Diversity in the Classroom, Part 2

As society moves toward greater understanding and acceptance of diversity, many teachers are faced with a challenge: how can I include more diversity in my classroom? This Diversity in the Classroom blog series examines some historically marginalized groups and provides guidance on telling their stories and histories in the classroom.

Today’s post focuses on LGBTQ+ identities. This acronym stands for “lesbian, gay, bisexual, transgender, queer.” The plus sign is often used to indicate that there are even more identities under this umbrella—asexual, pansexual, and nonbinary just to name a few. LGBTQ+ includes many different experiences around gender and attraction—how can you cover it? Why cover it at all?

Representation Matters

Regardless of the opinions of teachers and parents, LGBTQ+ students exist and are in your classroom. Some may already use one or more of these labels to identify themselves, while others may discover this about themselves as they get older. Reading books featuring LGBTQ+ characters and learning about LGBTQ+ historical figures will help these students understand themselves. Be sure to create a safe space for LGBTQ+ students to share their experiences while also not expecting their experiences to be the same as those they read about or expecting them to be “experts” on these experiences.

Teaching LGBTQ+ stories and history also benefits students who are not LGBTQ+. It helps them develop empathy for people who are different from them and they can learn to be good allies.

Where can I find LGBTQ+ books and authors?

Many great resources exist to help you find LGBTQ+ books and authors.

  • Your school or local library: librarians can show you what LGBTQ+ books the library carries. If your library doesn’t have a book, you can always request it to show that there is demand for LGBTQ+ stories.
  • Goodreads: This popular social networking site for readers allows people to create “shelves,” or lists, of books using any categories they want. Many reviewers have shelves for LGBTQ+ books. Some break this down further by having separate lists for each letter in the acronym. Look through these lists to find books you may want to teach.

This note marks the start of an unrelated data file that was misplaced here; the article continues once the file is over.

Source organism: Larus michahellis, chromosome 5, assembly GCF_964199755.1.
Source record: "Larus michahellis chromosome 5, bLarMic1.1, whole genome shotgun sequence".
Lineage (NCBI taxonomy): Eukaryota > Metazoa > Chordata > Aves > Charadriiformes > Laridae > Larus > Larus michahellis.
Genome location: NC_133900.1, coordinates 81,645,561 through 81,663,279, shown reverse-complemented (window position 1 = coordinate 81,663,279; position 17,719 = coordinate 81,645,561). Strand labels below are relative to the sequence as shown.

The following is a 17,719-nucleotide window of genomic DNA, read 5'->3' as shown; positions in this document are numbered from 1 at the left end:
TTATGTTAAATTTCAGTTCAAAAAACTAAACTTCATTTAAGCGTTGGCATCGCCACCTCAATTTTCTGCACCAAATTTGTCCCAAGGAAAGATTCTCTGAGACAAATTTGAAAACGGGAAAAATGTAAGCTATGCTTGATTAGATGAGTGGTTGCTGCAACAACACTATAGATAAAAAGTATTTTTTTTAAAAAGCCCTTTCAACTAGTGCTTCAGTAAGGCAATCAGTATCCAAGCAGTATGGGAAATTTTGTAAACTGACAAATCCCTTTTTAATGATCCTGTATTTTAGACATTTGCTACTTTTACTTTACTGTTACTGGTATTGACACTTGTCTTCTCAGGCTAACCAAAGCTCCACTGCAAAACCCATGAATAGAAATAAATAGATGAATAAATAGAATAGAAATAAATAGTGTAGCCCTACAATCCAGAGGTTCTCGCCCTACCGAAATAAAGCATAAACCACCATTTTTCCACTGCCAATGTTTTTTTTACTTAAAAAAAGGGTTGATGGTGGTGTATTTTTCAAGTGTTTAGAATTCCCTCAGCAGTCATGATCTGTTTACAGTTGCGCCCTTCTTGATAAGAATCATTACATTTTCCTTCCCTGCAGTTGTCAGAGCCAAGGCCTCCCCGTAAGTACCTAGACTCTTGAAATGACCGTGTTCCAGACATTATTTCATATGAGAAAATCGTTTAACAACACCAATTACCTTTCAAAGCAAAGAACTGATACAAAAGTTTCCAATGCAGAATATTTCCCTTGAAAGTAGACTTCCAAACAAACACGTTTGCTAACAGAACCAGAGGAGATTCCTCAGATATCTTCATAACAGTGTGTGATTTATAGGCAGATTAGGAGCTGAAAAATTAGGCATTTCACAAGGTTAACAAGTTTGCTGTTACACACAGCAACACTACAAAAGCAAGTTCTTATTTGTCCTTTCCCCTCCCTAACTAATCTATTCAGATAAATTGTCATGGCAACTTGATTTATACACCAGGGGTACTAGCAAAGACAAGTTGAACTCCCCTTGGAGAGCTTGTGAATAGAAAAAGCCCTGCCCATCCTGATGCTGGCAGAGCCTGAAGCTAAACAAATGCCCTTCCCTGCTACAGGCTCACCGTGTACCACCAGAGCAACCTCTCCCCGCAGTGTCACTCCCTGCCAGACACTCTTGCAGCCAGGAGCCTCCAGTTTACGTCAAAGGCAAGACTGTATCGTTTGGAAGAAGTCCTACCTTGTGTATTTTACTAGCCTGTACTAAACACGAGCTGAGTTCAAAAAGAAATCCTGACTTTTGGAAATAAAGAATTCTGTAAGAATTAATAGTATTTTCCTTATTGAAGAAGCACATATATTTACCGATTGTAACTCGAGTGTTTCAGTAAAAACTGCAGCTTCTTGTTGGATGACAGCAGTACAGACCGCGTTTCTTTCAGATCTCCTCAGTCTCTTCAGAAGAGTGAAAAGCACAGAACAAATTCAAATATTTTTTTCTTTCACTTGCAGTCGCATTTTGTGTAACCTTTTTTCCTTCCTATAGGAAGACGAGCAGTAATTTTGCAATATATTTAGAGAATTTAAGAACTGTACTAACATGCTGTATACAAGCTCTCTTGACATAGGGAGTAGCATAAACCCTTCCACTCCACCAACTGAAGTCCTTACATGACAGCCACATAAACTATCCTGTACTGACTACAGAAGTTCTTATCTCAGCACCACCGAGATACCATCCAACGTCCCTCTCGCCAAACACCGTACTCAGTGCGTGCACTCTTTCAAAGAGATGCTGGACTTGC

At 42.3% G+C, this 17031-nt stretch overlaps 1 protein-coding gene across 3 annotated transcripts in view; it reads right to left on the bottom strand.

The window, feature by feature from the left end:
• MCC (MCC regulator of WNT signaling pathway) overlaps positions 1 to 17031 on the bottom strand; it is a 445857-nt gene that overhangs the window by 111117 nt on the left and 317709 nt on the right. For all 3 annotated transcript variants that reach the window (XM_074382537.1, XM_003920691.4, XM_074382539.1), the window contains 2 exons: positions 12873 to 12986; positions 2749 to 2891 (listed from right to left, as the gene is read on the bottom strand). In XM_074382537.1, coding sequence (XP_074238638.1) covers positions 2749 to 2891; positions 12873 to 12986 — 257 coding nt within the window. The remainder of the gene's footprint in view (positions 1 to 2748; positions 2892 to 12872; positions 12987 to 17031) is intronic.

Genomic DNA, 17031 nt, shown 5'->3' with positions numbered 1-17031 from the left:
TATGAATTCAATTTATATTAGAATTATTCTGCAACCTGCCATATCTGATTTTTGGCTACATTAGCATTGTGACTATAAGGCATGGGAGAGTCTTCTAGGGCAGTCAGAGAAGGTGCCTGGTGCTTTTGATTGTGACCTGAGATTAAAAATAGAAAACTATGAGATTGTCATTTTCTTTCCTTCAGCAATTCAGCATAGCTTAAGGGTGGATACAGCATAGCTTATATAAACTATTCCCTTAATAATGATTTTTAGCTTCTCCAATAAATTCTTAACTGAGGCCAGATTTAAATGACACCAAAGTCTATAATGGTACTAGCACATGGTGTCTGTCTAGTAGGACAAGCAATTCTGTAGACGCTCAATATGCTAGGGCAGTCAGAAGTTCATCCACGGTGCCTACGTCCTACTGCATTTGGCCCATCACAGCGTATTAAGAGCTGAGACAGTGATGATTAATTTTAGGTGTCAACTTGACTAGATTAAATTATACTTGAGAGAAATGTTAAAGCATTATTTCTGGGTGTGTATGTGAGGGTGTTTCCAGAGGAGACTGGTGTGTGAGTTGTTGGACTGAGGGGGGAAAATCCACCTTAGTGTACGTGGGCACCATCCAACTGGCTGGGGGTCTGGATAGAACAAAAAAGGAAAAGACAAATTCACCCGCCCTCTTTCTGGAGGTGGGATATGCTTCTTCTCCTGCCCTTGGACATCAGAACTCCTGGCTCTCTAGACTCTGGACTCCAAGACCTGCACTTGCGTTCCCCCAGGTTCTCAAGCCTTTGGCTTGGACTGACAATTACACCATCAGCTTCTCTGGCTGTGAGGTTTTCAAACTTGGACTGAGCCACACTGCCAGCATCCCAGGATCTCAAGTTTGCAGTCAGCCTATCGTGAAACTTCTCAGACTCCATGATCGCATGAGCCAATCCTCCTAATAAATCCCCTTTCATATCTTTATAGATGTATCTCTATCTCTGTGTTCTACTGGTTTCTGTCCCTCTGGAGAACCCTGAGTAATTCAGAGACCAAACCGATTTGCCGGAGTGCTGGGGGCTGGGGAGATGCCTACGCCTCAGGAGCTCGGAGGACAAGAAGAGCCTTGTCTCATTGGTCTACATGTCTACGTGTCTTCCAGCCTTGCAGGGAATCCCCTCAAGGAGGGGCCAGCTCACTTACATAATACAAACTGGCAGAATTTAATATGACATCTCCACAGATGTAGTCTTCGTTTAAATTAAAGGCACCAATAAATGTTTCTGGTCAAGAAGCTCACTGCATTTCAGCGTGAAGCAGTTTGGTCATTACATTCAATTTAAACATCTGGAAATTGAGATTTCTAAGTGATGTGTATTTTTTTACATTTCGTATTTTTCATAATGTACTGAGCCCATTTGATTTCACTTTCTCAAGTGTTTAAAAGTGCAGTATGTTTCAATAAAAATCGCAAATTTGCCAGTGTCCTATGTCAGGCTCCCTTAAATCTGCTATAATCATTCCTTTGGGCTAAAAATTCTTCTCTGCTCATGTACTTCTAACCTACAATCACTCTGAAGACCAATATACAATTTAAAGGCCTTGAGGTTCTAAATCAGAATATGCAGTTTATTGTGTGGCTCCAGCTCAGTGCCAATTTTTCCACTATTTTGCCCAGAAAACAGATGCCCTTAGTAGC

• LGBTQ+ book clubs: Some online book clubs focus exclusively on LGBTQ+ books. Check their blogs or website to see what they’re reading.

How do I know if a book represents LGBTQ+ people respectfully?

Representation matters, but bad or disrespectful representation may send harmful messages to students. Take these steps to make sure the books you’re teaching provide good representation.

  • Read reviews written by LGBTQ+ people. If a book is about a lesbian, read what lesbians think about it. If it’s about a transgender girl, read what transgender girls and women think about it. Many of these reviews will state whether the representation is good or bad. Additionally, many online publications run by LGBTQ+ people post book reviews that you can read.
  • Search the book on social media to see what people are saying about it.
  • Ask LGBTQ+ friends and family if they’ve read or heard of the book and what they think about it

LGBTQ+ terminology changes so much. How can I make sure I don’t accidentally use harmful words? What if the books I teach use outdated language?

Many terms are used within the LGBTQ+ community and new language comes about as people are freer to explore their identities. Some LGBTQ+ people have reclaimed words once widely used as slurs while others are uncomfortable with those terms. 

  • If you aren’t sure about a term, look it up online or ask a friend or family member who may use that term themselves. 
  • If a controversial term appears in a book you want to teach, introduce students to the context of that term. Is it said as an insult to the main character or does the main character use it as an identifier? Does the book take place a few generations ago when people used those terms more casually?
  • Emphasize that students should not use controversial terms to describe someone else unless they have that person’s permission. For example, if someone identifies as “queer,” and tells you to describe them with that word, then use it.

How can I teach LGBTQ+ history?

  • Place historical figures in their context. Help students understand that people in the past thought about their gender and attractions to other people differently than we do today. 
  • Explain that not all historical figures explicitly labeled themselves as anything because they didn’t have the same language we use today and it was not always safe to be explicit about their identities, but their behavior and relationships may allow some room for speculation.
  • Be cautious when using identities we have today to describe people from the past.
  • Use whatever terminology that historical figure used for themselves, even if that word is outdated or inaccurate today. 

What if my school/state doesn’t allow me to teach LGBTQ+ content?

You may not be able to add books and historical figures to the curriculum, but you can be an ally to students by being a safe person to talk to and advocating for them. 

  • Do your research and recommend LGBTQ+ books to students who have come out to you. 
  • Network with other supportive teachers in your school. 
  • Talk with your principal and local board of education about including LGBTQ+ content in the curriculum. 
  • Look up the publisher of the curriculum materials you use in your classroom and see if you can contact them to request that they include LGBTQ+ content.

By following these tips, you can ensure not only that your classroom teaches LGBTQ+ stories, but also that those stories affirm and teach students about themselves and others.